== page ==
In Stuttgart the busses and trains are full of poems. They paste them on the walls above the seats and I like to read them, partly because I love poetry, partly because I love German, and partly because I really need to keep practicing my German and reading poems in transit is an efficient way to do it amid the flurry of life with two small children.
We don’t have a car and sometimes I’m short on reading time, so I spend a lot of time on our neighborhood bus and I’ve treasured many of these poems. I always mean to google them when I get home and save them somewhere special, but I usually forget. The bus poems are one of the many things I will miss when we leave Germany this June. My husband has received a truly ideal job offer as a school principal in a region of Vermont known as the Northeast Kingdom. We are excited to move our young family there; the area has captured our imaginations and I’m sure our hearts will be quick to follow. However, we’re now steeped in the craziness of moving ourselves, two kids, and a dog back across the ocean. The many tasks are mind-numbing and hard to balance against our natural desire to make the most out of every moment here before we leave.
With this job offer, our time in Germany, but also our time of living in many different places, comes to a close. We will always love to travel, but living, settling, is different, and that will now happen in Vermont. A lot of people have good-naturedly said things like, “well, here you go again!” I don’t blame them, but we are entering into this move the way you enter into a marriage. It’s not a step to anywhere but itself. And while this is a good thing, it naturally makes me reflect on the many moves that precede it.
I’ve lived on four continents in my adult life, more than I ever thought I’d even see. It has been my good fortune but also my heartache. A character in one of John Cheever’s many strange and wonderful stories says, “When you’re in one place and long to be in another, it isn’t as simple as taking a boat. You don’t really long for another country. You long for something in yourself that you don’t have, or haven’t been able to find.” The statement rung partly true but also puzzled me until today, when I realized that in my case, the things in myself I always look for are, in fact, the pieces of myself which have surprisingly grown and taken hold in all the different places I’ve lived, and which will never leave me.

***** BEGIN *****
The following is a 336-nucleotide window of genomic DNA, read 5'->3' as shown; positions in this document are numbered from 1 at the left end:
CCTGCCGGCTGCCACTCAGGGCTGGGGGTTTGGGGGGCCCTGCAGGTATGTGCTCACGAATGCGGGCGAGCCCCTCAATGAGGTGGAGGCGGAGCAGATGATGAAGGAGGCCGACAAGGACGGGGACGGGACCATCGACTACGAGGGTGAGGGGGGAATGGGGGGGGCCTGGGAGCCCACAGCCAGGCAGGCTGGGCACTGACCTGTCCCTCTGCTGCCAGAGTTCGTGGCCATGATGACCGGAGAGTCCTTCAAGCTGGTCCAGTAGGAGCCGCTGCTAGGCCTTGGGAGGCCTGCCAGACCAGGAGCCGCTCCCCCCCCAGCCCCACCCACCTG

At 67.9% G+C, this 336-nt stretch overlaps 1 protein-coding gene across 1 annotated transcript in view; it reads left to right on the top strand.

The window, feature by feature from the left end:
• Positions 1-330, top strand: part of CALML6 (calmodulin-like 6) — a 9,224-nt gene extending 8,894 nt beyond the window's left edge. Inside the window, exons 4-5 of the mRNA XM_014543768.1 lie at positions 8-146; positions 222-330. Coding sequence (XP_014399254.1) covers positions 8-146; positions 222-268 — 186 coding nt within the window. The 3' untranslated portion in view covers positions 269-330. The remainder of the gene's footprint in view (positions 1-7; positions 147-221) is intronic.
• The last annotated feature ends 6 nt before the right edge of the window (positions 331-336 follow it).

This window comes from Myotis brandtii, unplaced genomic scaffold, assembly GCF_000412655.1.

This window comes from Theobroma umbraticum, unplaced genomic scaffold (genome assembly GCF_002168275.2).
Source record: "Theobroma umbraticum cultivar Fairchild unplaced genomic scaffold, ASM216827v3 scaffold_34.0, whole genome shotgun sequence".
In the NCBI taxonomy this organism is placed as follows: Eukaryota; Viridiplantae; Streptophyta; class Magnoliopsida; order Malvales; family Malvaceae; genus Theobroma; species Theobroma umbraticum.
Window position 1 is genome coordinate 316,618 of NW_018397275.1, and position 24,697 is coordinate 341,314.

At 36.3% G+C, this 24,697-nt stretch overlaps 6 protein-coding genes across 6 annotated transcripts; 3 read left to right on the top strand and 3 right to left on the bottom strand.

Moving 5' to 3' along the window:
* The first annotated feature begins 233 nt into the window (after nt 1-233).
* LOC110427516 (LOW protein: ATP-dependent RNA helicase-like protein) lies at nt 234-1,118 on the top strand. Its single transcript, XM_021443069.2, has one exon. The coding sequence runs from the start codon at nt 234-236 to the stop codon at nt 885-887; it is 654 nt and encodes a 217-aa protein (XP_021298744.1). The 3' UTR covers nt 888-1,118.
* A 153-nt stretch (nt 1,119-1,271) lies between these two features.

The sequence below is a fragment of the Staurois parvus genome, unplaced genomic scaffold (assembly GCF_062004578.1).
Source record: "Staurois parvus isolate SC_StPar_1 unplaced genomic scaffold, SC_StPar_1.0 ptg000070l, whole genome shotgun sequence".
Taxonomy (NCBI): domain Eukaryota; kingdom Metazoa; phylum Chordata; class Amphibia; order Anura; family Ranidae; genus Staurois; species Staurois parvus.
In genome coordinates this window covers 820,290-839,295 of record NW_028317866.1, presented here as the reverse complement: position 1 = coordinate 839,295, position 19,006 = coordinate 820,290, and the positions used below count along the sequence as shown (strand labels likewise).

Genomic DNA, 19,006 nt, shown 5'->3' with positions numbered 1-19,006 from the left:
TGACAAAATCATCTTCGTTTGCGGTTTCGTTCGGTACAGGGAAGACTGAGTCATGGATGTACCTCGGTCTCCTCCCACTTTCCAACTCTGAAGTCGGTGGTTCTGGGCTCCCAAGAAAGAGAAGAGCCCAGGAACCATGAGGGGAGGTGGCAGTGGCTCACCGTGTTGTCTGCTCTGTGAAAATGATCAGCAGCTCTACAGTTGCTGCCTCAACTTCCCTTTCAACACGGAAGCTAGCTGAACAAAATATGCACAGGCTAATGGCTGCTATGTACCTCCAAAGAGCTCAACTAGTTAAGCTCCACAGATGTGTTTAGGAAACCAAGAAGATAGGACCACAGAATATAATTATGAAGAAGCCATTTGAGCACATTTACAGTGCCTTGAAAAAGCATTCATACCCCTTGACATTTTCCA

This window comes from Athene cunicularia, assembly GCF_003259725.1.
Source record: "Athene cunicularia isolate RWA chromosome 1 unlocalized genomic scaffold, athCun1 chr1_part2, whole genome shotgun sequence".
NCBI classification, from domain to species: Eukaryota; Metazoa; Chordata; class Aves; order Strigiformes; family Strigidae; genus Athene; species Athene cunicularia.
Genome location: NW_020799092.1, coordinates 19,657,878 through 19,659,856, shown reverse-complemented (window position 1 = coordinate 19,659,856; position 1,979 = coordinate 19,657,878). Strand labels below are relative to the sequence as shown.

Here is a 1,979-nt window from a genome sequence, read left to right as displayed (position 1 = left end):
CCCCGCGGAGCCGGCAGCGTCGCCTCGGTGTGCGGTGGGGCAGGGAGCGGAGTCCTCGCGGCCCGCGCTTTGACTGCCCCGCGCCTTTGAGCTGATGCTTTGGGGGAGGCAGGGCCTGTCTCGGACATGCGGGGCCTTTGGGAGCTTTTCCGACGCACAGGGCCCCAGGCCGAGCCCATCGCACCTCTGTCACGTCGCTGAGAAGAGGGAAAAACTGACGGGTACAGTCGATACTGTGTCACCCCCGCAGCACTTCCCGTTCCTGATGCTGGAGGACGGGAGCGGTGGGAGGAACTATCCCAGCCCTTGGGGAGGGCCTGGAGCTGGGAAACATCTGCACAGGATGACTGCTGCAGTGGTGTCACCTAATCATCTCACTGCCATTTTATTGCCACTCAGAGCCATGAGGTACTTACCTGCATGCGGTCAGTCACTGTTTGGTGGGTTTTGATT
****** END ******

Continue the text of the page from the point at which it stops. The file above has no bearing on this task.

All this brings me to my all-time favorite bus poem, written by Rutger Kopland, which I saw again this week. I read it in German, of course, and only learned after finally remembering to google it that Kopland is from the Netherlands and it was originally written in Dutch.
Here, then, is my own translation of the translation:
by Rutger Kopland
Going away is something different
than slipping out of the house,
gently closing the door
behind that which you are,
and not coming back.
You remain someone
who is waited for.
Going away you can describe
as a type of staying. Nobody
waits, because you are still there.
Nobody says goodbye
because you are not going away.
If Kopland has it right, which I think he does, my nostalgia makes sense. Wherever I go, a small part of me lives elsewhere too, and probably always will.